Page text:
Friday, July 2, 2010

China's Financial Power - Foreign Affairs magazine

Coping With China's Financial Power
Beijing's Financial Foreign Policy

Ken Miller
Foreign Affairs, July/August 2010

KEN MILLER is CEO and President of the merchant banking firm Ken Miller Capital LLC, Director of the USA Pavilion at the 2010 Shanghai World Expo, and a member of the U.S. State Department's Advisory Committee on International Economic Policy.

China's approach to economic development has turned the country into a lopsided giant, an export juggernaut with one huge financial arm. Following the reforms launched by Deng Xiaoping in 1979, Chinese businesses began using cheap labor and cheap capital to compete on the world market, with ever-increasing effectiveness. Today, Beijing continues to subsidize exports heavily. It does so directly, through favorable loans to businesses and favorable exchange rates to foreign buyers of Chinese goods. And it does so indirectly, through what economists call "financial repression," whereby the government imposes controls on the investment of Chinese citizens that allow it to funnel capital into Chinese businesses. The People's Bank of China has gathered a good portion of the enormous trade profits and cash inflows that have resulted. At the end of 2009, it held $2.4 trillion worth of foreign exchange. This is the largest amount of foreign exchange owned by any central bank in the world -- and it does not even reflect the reserves held by China's major commercial banks. What is more, the figure is likely to grow by another $300 billion in 2010.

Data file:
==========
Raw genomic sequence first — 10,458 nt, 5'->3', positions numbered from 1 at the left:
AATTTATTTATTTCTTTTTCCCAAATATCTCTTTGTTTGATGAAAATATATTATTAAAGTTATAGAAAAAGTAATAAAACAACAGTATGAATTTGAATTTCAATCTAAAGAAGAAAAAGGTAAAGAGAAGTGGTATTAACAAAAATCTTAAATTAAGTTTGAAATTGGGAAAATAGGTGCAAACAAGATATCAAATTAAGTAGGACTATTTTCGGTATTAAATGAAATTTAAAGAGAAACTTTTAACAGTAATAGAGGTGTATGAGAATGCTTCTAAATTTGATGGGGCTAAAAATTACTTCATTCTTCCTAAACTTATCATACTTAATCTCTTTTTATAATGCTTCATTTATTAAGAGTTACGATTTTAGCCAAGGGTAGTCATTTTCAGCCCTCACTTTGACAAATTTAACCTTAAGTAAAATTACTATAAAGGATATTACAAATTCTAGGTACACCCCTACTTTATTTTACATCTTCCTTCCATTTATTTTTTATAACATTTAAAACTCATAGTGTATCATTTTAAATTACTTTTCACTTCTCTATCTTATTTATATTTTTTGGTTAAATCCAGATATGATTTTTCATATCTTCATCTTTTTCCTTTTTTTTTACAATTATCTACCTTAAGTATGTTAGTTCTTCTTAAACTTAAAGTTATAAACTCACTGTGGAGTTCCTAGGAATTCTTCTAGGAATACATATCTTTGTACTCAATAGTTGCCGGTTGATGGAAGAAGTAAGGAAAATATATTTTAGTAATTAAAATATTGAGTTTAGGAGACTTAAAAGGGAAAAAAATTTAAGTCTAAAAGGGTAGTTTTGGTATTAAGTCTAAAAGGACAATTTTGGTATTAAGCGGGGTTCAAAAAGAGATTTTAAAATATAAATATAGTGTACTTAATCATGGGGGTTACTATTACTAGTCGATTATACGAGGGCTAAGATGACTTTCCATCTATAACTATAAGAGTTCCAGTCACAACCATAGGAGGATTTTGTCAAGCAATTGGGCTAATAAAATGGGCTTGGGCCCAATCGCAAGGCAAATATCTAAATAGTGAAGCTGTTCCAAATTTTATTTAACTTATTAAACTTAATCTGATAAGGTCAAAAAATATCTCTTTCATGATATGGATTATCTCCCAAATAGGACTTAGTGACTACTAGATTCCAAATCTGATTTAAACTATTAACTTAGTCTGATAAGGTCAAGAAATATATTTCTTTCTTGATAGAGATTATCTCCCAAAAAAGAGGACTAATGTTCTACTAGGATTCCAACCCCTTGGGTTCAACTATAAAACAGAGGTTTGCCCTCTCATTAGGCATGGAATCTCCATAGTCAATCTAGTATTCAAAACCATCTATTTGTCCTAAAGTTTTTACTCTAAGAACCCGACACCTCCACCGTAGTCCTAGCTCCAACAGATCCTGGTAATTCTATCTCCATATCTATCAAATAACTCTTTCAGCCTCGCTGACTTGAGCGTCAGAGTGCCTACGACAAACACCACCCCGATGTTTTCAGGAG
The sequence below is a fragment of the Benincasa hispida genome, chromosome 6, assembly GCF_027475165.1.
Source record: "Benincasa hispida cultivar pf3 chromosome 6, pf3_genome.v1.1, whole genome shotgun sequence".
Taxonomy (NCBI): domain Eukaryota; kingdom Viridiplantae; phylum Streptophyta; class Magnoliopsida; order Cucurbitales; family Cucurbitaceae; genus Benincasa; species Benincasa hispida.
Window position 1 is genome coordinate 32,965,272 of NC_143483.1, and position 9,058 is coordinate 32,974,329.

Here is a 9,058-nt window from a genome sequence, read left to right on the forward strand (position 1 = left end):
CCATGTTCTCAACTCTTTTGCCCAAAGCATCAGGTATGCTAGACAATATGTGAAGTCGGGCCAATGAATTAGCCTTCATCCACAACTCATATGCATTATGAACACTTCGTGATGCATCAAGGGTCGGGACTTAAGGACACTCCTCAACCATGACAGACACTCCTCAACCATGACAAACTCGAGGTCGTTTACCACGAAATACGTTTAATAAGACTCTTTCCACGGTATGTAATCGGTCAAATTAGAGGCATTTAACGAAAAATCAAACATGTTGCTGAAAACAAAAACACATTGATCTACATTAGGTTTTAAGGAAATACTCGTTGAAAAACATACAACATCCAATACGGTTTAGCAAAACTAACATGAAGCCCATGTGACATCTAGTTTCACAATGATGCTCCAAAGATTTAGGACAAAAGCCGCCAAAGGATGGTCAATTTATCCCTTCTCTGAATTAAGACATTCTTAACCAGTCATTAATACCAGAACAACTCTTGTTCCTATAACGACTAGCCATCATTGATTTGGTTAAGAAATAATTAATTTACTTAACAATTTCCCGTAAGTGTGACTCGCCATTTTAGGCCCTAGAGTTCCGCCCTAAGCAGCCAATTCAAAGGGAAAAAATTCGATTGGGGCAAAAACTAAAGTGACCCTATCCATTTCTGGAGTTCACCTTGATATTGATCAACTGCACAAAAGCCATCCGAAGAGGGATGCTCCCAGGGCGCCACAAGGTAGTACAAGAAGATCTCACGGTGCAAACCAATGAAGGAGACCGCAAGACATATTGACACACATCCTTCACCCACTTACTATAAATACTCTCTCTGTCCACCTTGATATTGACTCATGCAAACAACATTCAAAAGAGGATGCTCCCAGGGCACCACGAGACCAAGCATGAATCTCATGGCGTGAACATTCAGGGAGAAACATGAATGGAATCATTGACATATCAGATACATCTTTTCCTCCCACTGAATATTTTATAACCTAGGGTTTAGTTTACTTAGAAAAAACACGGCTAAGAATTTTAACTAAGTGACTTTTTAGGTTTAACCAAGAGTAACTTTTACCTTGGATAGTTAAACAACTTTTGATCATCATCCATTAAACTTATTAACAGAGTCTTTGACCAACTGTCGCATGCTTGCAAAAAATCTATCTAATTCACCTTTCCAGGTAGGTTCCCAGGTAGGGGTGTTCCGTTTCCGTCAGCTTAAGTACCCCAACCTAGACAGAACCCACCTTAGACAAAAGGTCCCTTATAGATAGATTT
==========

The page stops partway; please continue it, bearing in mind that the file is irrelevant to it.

Never before has China had this much financial might, and it is now experimenting with how best to use it in its relations with other states. Reintegrating Taiwan is an essential goal of China's foreign policy overall, but the principal aim of China's financial foreign policy is to stimulate economic growth and job creation at home. In pursuing this goal, the government enjoys considerable legitimacy: it is supported by the pride of a nation that is finally moving to a central place in the world order. Corruption, rising inequality, restricted freedoms, and environmental damage are challenges to the Chinese Communist Party, but the CCP's hold on power is likely to remain secure so long as it can continue to develop China's economy and create jobs.

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